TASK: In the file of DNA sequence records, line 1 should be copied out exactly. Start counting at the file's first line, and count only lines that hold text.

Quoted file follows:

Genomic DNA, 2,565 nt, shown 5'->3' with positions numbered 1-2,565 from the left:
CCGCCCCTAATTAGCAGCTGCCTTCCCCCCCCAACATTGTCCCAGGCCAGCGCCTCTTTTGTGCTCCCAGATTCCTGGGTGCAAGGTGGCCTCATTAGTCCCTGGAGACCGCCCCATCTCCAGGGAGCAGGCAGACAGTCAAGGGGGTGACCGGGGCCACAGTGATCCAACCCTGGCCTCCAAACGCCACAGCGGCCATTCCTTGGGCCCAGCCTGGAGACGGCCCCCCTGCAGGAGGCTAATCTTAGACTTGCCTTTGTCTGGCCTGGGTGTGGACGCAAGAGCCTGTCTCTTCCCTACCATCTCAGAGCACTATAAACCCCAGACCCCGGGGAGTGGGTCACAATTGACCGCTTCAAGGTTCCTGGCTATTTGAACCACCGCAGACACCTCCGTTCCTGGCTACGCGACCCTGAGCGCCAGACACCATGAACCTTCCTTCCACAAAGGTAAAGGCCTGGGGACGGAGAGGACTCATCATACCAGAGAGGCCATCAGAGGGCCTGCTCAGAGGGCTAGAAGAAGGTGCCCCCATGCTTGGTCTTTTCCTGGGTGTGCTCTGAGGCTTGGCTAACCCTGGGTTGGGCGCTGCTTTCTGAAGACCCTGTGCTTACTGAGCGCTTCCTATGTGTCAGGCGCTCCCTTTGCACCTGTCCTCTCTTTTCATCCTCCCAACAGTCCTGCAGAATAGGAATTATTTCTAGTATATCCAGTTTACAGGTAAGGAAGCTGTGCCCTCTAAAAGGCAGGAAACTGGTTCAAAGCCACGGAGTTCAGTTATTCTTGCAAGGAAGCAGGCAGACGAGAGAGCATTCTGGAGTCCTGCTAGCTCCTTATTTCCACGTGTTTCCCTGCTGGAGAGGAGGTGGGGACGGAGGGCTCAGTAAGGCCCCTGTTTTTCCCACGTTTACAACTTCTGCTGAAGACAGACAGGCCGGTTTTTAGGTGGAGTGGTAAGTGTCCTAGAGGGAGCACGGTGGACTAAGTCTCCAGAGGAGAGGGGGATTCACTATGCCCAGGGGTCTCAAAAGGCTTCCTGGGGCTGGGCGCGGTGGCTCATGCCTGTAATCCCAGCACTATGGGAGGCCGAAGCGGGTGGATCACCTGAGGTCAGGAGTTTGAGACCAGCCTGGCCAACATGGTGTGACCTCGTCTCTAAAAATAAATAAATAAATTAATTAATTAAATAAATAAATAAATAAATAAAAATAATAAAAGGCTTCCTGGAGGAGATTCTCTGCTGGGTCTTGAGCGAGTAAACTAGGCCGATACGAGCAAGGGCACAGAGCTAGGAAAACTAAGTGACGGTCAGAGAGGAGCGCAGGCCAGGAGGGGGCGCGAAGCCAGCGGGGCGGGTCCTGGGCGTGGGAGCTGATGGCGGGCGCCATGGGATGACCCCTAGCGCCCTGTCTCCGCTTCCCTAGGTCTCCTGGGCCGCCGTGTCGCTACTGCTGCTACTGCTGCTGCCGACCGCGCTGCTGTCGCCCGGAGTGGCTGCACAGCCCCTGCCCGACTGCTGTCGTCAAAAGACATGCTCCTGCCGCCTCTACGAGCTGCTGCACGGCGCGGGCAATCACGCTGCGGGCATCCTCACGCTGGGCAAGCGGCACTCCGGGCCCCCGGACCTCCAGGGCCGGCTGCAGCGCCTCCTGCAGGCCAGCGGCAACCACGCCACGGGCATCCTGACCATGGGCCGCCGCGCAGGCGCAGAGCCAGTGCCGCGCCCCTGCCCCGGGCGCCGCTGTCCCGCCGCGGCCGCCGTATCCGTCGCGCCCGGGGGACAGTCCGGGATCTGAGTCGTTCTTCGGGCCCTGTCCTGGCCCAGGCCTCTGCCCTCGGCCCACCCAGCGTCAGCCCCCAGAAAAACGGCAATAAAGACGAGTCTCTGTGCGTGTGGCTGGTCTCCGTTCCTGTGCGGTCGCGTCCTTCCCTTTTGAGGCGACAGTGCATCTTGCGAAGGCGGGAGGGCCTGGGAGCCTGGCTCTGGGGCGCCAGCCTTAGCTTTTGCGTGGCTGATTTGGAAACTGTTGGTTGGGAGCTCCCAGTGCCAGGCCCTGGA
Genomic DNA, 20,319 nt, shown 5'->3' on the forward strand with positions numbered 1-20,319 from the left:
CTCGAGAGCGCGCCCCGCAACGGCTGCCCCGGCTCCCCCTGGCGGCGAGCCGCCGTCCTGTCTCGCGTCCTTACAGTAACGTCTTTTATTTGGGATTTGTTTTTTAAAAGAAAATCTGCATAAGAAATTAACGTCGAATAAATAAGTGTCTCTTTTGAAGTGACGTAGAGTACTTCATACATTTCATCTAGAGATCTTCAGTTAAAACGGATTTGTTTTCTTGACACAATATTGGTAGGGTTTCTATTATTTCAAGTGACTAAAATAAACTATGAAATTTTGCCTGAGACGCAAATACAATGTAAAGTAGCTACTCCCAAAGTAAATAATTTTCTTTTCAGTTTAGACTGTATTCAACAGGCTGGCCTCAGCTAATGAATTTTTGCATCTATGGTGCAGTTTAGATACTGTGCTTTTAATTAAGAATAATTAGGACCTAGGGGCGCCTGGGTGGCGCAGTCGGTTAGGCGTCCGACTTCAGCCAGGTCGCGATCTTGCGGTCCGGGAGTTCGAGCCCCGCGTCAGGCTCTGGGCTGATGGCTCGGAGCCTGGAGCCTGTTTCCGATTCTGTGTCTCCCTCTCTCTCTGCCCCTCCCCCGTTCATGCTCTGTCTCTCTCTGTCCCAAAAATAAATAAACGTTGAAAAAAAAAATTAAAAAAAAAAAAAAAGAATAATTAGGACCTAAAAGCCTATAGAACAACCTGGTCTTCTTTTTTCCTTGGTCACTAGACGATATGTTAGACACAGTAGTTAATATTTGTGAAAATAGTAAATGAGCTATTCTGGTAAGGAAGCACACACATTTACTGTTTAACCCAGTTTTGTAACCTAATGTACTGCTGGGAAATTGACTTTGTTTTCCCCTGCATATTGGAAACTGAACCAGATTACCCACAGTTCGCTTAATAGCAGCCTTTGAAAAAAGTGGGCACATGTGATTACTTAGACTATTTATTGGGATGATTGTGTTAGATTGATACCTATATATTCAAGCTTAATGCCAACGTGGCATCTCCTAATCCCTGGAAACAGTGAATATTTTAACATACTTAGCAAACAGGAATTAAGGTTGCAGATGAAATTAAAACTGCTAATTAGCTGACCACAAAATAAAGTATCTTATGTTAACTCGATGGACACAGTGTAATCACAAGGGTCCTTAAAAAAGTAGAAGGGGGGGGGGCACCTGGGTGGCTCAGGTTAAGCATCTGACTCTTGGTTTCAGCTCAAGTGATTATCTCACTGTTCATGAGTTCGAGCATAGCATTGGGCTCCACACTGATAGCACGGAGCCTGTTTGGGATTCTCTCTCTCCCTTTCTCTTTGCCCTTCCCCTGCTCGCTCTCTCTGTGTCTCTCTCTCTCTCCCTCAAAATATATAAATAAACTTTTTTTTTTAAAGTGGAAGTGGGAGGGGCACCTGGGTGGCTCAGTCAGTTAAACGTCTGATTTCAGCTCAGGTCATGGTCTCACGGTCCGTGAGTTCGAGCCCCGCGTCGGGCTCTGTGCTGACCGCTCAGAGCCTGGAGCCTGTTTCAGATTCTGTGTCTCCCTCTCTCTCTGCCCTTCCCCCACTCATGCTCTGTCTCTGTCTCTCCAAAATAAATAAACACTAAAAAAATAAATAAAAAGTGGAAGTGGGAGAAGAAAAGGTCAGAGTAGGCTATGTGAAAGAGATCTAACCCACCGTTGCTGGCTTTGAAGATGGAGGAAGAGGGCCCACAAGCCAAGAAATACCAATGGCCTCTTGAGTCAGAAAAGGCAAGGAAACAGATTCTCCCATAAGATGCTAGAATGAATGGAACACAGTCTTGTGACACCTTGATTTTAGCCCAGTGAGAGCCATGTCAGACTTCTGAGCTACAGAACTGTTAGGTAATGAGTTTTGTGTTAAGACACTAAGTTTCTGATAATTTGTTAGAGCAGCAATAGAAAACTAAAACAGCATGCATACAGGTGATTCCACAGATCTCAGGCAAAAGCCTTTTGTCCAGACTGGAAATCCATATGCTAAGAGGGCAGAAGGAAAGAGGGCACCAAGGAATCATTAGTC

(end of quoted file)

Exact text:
Genomic DNA, 2,565 nt, shown 5'->3' with positions numbered 1-2,565 from the left: